Those are just a few examples of how things can get sideways really quick while out in the local shopping centers.  The common thread I noticed among all of those stories were the comments from bystanders or family members.  Almost all of them revolved around the fact that they couldn’t believe something like this could happen, but then again nobody believes anything bad can happen until it actually does.  I guess that’s the difference between being reactive and proactive.  That in mind I feel there are three reasons why, if you choose to go out into the Holiday chaos your SA level should be on high alert.

  • People are increasingly desperate / depressed during this time of year.  Maybe they have been out of work for a very long time or have been separated from family.
  • Large crowds in confined spaces equal plenty of targets for a would be shooter.
  • I’d have to imagine that from the terrorist’s perspective, what better time to strike fear into the hearts of everyday Americans than during the Christmas season.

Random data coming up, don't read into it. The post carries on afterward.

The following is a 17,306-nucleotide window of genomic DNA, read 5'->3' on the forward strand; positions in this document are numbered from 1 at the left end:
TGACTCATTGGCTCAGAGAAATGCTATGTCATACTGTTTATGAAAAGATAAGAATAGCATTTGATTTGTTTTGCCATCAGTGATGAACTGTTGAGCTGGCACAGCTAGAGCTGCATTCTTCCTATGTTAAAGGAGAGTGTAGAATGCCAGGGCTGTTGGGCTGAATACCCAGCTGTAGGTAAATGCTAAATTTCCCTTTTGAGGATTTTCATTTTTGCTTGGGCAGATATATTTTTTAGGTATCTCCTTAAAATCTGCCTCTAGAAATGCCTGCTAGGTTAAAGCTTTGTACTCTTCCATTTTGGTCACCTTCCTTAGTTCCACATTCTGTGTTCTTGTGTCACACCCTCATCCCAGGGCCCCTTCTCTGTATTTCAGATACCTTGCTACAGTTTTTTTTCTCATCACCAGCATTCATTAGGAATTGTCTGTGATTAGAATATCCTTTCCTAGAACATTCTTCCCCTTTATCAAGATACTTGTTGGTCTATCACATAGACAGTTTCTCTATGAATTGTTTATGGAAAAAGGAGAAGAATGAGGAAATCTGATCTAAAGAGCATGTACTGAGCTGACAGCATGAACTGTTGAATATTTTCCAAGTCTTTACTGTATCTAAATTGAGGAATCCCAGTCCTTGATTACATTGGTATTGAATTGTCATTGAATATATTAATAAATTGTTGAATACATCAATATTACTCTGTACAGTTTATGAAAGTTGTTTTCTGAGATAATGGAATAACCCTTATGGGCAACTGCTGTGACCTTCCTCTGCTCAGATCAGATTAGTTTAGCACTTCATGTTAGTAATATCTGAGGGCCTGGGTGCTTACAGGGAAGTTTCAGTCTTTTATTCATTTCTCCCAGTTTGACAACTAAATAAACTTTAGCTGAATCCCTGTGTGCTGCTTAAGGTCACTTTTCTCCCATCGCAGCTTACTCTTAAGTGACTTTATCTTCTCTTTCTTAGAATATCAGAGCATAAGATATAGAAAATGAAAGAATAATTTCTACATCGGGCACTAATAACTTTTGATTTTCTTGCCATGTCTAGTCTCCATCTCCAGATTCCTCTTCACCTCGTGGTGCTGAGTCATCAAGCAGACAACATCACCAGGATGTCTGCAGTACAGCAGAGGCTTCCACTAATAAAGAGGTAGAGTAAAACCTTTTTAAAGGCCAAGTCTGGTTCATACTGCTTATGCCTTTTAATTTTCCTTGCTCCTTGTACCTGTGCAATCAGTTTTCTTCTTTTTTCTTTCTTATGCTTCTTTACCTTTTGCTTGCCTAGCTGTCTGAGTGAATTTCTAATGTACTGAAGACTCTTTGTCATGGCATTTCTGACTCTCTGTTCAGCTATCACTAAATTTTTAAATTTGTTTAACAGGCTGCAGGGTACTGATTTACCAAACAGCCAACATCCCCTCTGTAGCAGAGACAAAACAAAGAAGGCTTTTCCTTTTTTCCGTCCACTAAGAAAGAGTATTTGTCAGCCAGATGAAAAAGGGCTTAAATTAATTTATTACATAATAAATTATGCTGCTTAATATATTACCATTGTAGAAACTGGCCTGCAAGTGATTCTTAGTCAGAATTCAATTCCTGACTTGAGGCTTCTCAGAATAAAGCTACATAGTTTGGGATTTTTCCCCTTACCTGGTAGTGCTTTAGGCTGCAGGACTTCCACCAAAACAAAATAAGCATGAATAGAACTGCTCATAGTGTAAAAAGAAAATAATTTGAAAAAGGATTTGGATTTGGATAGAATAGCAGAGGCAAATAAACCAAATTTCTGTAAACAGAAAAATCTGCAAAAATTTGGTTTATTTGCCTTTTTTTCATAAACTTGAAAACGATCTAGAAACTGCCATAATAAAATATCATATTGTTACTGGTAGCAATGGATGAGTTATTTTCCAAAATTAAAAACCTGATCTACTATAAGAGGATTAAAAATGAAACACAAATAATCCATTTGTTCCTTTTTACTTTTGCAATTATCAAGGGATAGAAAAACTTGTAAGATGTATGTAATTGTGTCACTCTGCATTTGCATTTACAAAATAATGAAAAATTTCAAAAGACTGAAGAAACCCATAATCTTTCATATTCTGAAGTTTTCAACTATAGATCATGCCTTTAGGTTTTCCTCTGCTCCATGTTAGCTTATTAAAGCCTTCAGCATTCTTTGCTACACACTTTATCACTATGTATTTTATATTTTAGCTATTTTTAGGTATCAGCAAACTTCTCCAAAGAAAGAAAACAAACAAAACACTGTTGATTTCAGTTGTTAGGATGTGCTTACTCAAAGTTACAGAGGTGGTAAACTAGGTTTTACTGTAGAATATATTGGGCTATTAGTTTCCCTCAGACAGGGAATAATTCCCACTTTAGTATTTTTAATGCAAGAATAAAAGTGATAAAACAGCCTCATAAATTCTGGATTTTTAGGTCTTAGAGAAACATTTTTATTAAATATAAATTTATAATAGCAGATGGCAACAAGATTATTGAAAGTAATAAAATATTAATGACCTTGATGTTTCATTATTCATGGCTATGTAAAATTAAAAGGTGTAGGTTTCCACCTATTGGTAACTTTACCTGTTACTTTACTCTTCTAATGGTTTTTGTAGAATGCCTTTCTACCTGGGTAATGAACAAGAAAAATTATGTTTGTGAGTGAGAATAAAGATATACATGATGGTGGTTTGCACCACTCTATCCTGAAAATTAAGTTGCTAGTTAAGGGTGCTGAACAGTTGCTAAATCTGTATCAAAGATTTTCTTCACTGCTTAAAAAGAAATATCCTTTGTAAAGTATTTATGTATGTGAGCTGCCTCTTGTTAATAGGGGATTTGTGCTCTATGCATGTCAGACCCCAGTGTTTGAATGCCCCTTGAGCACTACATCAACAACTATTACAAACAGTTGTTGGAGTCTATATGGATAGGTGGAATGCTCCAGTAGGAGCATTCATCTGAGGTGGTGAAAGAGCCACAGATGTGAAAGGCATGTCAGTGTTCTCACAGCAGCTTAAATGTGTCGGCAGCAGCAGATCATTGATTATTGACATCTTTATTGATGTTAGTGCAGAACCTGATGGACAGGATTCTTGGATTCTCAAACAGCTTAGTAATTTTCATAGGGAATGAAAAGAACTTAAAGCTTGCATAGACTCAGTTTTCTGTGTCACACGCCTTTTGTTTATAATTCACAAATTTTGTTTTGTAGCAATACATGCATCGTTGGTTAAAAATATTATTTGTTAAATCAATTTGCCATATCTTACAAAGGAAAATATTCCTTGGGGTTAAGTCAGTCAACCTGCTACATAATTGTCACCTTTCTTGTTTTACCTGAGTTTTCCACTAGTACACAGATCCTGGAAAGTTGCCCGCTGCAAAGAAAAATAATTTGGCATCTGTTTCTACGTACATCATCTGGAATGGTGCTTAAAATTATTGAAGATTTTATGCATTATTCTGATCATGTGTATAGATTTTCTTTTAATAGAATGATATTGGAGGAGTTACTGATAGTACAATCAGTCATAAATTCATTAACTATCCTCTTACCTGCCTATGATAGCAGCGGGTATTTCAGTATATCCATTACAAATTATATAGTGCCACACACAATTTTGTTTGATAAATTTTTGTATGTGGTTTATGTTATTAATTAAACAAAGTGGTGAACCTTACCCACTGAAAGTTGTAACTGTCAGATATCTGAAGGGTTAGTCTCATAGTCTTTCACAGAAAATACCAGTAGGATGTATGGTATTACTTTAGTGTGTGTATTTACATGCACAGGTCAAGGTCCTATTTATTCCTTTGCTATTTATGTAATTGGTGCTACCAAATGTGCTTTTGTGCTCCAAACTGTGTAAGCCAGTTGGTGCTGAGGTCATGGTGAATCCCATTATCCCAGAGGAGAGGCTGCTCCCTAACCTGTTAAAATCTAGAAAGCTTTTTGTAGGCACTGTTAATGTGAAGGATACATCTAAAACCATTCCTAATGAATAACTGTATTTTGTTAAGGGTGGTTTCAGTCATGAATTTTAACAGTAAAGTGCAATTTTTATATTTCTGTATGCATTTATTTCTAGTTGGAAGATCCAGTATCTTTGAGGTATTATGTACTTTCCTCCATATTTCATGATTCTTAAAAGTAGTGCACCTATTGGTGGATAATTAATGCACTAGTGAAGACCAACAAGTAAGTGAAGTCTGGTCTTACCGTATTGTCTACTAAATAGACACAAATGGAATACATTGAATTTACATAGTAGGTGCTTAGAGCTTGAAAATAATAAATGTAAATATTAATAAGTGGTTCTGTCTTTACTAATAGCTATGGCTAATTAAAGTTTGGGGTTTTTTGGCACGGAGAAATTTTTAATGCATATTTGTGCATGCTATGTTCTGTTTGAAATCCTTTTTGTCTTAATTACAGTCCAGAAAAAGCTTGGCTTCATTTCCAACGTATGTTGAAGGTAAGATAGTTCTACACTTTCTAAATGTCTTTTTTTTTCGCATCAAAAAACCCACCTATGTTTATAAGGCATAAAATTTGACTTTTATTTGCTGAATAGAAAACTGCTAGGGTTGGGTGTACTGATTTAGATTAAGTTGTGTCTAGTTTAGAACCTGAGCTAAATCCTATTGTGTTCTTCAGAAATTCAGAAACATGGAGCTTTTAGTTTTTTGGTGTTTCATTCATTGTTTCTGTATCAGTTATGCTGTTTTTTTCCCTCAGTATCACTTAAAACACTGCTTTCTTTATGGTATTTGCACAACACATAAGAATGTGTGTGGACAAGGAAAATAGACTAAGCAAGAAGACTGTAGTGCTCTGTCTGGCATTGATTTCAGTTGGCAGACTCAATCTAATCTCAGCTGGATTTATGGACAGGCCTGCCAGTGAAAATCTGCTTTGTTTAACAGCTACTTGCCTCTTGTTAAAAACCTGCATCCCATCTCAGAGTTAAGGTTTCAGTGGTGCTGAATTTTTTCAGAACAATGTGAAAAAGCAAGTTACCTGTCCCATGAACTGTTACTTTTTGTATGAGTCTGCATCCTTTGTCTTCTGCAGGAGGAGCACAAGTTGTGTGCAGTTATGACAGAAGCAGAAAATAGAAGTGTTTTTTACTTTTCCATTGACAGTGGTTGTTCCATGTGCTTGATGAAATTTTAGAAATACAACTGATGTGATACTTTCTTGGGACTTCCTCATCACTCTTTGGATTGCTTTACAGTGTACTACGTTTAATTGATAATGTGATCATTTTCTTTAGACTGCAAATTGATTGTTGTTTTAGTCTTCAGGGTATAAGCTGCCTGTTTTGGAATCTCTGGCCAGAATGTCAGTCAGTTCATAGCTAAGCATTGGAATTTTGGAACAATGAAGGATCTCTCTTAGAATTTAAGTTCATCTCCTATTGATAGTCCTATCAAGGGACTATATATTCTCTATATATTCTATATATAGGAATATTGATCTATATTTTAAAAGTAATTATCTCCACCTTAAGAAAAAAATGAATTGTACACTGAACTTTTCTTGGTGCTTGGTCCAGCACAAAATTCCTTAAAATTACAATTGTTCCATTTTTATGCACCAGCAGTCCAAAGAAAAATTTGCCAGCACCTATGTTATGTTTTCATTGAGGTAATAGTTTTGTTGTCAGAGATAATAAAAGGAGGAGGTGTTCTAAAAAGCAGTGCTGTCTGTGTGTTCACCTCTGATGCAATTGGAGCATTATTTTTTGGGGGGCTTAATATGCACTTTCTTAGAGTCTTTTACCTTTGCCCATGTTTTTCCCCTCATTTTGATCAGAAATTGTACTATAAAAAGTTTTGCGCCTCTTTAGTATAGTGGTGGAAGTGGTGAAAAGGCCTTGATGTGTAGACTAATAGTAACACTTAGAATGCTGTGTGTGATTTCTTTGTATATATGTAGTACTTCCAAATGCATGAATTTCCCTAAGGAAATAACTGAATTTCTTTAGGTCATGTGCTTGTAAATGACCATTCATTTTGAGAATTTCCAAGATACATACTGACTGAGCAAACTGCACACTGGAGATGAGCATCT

So what can be done to mitigate the risk?  I guess the easiest answer would be to stay home and avoid the crowds altogether.  That’s my personal preference although sometimes it becomes impossible to do so.  I try to avoid the mall but still have to hit up a few local outlets to get my shopping done.  I can’t do mail order as my wife and daughter would spot the package and the surprise would be ruined.  Since staying home is not an option for me (and maybe you too) here are a few things to keep in mind:

  • Get in and get out.  Don’t wander lazily around the store, the less time spent inside the better.
  • Keep your face out of your phone.  A basic one here, but it’s easy to get lost in a smartphone while out in public which obviously impacts one’s ability to pay attention to the surroundings.
  • Pay attention.  Nobody says you have to be 007 but just paying attention to what goes on around you is more than most will attempt to do.  If something seems out of place it might raise a flag.  Someone with a large backpack in a mall, someone with a large coat who doesn’t appear to have any interest in shopping (not moving like the rest of the herd) but rather appears to be somewhat distraught or angry.